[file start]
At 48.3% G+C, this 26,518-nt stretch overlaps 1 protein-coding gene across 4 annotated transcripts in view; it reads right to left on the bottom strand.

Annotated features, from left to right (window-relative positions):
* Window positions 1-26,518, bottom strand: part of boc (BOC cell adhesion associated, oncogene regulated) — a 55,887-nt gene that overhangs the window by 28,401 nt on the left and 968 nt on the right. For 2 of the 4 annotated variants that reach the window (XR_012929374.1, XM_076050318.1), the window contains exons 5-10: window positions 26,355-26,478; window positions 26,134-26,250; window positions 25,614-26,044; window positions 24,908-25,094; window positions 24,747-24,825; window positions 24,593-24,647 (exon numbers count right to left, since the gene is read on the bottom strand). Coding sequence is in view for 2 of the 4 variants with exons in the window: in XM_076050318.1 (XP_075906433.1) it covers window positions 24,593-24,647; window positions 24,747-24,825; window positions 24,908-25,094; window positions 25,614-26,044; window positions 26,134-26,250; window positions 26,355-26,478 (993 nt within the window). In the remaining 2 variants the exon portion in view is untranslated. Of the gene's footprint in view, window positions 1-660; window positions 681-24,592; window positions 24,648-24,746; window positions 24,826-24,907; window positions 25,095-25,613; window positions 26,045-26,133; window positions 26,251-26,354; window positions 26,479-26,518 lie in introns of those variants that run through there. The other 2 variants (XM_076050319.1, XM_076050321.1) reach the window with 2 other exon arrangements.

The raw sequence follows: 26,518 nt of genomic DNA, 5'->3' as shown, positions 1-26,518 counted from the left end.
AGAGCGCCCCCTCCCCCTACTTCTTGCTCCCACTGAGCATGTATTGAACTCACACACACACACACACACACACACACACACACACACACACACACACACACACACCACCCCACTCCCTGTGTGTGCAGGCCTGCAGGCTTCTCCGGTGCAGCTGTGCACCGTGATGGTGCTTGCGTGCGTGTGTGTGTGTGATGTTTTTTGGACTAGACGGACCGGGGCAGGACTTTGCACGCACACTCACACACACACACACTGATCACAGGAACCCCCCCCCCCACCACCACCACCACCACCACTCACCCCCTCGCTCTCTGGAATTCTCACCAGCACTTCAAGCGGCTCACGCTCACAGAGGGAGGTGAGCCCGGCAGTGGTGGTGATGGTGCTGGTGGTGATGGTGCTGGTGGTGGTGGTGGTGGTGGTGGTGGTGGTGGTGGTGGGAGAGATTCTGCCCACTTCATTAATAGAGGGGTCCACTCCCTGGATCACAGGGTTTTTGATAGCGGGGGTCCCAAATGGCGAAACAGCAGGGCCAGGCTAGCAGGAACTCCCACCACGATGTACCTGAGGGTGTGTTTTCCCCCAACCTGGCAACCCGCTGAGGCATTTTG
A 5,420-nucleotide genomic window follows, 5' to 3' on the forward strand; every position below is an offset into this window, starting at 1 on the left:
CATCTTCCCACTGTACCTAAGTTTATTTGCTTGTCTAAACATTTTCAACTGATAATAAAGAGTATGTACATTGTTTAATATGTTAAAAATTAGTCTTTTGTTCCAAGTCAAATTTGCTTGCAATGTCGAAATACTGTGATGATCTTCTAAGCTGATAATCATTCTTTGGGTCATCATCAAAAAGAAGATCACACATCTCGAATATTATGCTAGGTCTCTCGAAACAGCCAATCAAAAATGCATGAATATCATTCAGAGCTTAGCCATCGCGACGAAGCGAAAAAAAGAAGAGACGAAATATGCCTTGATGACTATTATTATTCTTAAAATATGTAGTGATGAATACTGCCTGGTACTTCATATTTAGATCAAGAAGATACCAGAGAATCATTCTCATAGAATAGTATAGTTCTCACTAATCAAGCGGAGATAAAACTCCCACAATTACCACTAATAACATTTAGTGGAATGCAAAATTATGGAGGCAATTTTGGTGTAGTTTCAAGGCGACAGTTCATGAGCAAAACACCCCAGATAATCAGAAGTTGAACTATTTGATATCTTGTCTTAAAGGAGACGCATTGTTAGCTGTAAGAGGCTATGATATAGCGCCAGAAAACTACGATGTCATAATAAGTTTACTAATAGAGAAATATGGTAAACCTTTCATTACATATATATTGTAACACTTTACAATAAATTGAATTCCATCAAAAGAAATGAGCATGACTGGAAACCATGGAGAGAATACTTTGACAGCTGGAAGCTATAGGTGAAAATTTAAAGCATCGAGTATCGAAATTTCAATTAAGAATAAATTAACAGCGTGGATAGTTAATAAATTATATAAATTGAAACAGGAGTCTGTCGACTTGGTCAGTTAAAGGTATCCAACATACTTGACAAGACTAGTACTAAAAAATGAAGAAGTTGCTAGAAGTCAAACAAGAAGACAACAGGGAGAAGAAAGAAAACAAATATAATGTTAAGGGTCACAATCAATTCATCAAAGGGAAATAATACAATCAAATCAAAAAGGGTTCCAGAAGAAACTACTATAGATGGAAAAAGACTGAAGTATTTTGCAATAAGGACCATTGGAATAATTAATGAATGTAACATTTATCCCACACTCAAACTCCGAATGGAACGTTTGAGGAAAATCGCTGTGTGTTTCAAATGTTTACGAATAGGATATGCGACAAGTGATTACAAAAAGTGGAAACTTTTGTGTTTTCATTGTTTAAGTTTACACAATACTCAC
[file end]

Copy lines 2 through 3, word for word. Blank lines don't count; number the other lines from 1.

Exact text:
Annotated features, from left to right (window-relative positions):
* Window positions 1-26,518, bottom strand: part of boc (BOC cell adhesion associated, oncogene regulated) — a 55,887-nt gene that overhangs the window by 28,401 nt on the left and 968 nt on the right. For 2 of the 4 annotated variants that reach the window (XR_012929374.1, XM_076050318.1), the window contains exons 5-10: window positions 26,355-26,478; window positions 26,134-26,250; window positions 25,614-26,044; window positions 24,908-25,094; window positions 24,747-24,825; window positions 24,593-24,647 (exon numbers count right to left, since the gene is read on the bottom strand). Coding sequence is in view for 2 of the 4 variants with exons in the window: in XM_076050318.1 (XP_075906433.1) it covers window positions 24,593-24,647; window positions 24,747-24,825; window positions 24,908-25,094; window positions 25,614-26,044; window positions 26,134-26,250; window positions 26,355-26,478 (993 nt within the window). In the remaining 2 variants the exon portion in view is untranslated. Of the gene's footprint in view, window positions 1-660; window positions 681-24,592; window positions 24,648-24,746; window positions 24,826-24,907; window positions 25,095-25,613; window positions 26,045-26,133; window positions 26,251-26,354; window positions 26,479-26,518 lie in introns of those variants that run through there. The other 2 variants (XM_076050319.1, XM_076050321.1) reach the window with 2 other exon arrangements.